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Hand and Wrist

Extensor Tendon Injury

Extensor tendons are located on the back of the hands and fingers thus making them susceptible to even the slightest injuries. Extensor tendons are attached to muscles in the forearm and become flat and thin as they continue to the fingers. In the fingers, the extensor tendons are joined by smaller tendons from the muscles in the hand, which allow delicate finger motions and coordination.

There are six extensor tendons compartmentalized within the wrist. The extensor tendons are held in place by the extensor retinaculum. As the tendons travel over the wrist they are enclosed within synovial tendon sheaths for added protection. These sheaths reduce friction in the tendons as they travel through the compartments that are formed by the attachments of the extensor retinaculum to the far end of the radius and ulna (bones of the forearm).

Extensor tendons are just beneath the skin and directly on the bone. These tendons are located on the back of the hands and fingers and due to their location, they can be easily injured even by a minor cut. Jamming a finger can cause these tendons to rip apart from the bone and become loose.

Due to the fact that extensor tendons have little protection on the posterior of the hand it is easy for them to be injured. Jammed fingers, cuts, broken or fractured fingers, and direct blows can all cause an extensor tendon injury. Common extensor tendon injuries include:

  • Mallet Finger – This injury refers to the droop of the end joint where an extensor tendon has been directly separated from the bone. The result of such an injury is a finger that cannot be straightened.
  • Boutonnière deformity – Such an injury describes the bent-down/flexed position of the middle joint of the finger from a tear of the extensor tendon.
  • Lacerations – Cuts on the back of the hand that injure the extensor tendons cause problems in attempting to straighten the finger at the large joint where the fingers join the hand.

There are many common injuries associated with an extensor tendon injury, and thus there are many symptoms associated with those injuries. Common symptoms of an extensor tendon injury include:

  • Pain at the dorsal DIP joint
  • Inability to extend relevant joints in the finger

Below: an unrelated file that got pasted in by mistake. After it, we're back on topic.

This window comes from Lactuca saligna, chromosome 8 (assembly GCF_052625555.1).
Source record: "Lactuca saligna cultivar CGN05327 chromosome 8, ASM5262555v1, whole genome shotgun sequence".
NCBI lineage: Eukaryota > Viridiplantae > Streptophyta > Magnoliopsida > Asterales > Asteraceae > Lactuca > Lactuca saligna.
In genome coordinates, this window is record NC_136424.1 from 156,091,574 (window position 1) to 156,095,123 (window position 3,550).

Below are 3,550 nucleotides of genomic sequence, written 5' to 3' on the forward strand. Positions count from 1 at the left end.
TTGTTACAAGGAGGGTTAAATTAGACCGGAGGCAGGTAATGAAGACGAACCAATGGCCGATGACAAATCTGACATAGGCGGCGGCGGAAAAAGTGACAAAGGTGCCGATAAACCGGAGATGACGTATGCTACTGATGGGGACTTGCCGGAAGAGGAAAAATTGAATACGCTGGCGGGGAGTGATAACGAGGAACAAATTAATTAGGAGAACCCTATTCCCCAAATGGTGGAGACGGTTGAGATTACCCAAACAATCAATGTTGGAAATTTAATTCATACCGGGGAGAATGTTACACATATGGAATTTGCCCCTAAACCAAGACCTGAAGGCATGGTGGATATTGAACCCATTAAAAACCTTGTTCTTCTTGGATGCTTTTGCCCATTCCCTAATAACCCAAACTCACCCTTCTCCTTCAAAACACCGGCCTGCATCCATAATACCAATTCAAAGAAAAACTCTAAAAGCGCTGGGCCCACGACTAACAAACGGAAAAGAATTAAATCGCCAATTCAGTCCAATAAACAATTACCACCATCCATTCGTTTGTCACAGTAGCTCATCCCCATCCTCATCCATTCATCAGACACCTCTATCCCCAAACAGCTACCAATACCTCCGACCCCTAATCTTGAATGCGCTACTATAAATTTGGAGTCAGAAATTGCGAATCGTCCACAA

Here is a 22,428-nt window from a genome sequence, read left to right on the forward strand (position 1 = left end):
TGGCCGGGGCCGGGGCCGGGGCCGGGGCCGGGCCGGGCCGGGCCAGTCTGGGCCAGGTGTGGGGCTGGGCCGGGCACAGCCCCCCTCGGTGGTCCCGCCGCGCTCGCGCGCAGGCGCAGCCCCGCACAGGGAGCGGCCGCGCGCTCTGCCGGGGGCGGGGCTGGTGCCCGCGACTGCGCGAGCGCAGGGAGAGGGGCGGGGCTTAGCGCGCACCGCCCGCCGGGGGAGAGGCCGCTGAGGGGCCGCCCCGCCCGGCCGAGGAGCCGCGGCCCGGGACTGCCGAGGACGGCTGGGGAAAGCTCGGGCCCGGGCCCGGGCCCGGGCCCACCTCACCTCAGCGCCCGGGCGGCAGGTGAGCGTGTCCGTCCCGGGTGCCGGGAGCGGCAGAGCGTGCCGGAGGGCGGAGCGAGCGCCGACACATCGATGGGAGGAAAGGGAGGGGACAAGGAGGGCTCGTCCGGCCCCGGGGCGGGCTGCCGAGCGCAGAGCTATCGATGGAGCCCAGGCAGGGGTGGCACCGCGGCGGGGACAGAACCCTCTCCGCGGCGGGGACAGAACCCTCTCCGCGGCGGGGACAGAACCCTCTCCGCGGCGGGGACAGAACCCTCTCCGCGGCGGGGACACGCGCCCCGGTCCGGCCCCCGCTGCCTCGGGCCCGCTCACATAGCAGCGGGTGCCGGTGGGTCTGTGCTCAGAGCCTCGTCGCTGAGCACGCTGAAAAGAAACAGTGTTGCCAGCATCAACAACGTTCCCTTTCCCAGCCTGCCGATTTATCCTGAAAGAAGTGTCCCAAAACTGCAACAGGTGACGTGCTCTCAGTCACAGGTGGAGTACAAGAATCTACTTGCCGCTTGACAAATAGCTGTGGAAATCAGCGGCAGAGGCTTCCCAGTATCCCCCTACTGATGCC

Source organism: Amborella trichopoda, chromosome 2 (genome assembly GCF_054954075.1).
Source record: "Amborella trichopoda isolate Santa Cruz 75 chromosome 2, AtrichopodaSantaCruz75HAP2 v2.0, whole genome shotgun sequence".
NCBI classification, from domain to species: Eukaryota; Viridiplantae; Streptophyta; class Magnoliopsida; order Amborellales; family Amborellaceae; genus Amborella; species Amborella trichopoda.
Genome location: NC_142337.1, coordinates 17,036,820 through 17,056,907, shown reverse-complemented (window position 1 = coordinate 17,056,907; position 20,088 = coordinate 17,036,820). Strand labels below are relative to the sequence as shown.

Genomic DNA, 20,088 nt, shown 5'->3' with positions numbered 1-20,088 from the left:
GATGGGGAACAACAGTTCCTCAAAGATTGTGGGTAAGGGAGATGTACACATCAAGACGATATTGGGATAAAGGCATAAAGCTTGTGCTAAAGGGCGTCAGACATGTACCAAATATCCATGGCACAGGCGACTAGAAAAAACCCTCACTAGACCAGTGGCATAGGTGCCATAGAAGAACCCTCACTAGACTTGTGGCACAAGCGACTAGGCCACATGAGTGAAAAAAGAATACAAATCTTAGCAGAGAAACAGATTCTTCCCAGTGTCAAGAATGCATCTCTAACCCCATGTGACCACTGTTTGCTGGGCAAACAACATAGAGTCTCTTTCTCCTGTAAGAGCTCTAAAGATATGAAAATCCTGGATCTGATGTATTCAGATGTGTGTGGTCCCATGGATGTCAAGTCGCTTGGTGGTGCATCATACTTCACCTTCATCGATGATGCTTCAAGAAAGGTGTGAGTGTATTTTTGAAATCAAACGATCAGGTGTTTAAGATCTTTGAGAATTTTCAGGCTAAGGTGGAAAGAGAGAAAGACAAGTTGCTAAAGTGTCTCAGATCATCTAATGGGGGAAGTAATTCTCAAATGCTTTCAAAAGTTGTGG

• Flexion deformities
  • Sharp Pain
  • Swelling
  • Bruising
  • Tendon deformities
  • Inability to bend the finger

Upon visiting a physician, the physician will explore the hand and examine and test it for any pain, swelling, bruising, and deformities. The physician will also ask the patient to attempt to extend and bend the injured finger. If a diagnosis cannot be rendered then and there, the physician will recommend a resisted dorsiflexion test. This test requires the patient to lift the affected finger(s) while the physician applies pressure to the top of the finger(s). If the patient feels pain on the top of the hand, then it is possible that the extensor tendon has been injured.

Lacerations that split or tear the tendon normally require stitches. Tears caused by jamming the fingers and producing deformities within the joints and tendons typically require that the individual wear a splint. Splints stop the healing ends of the tendons from pulling apart from the bones and should be worn at all times until the tendon is completely healed. The attending physician will apply the splint at the affected area and will inform the patient of how long the splint should be worn. On occasion, a pin is inserted through the bone across the affected joint as an internal splint.

Seeking Treatment

The Center for Orthopaedic Specialists has been providing California residents with expert treatment for years. If you are currently experiencing any of the aforementioned symptoms, or suspect that you have injured your extensor tendon, contact the Center for Orthopaedic Specialists today!

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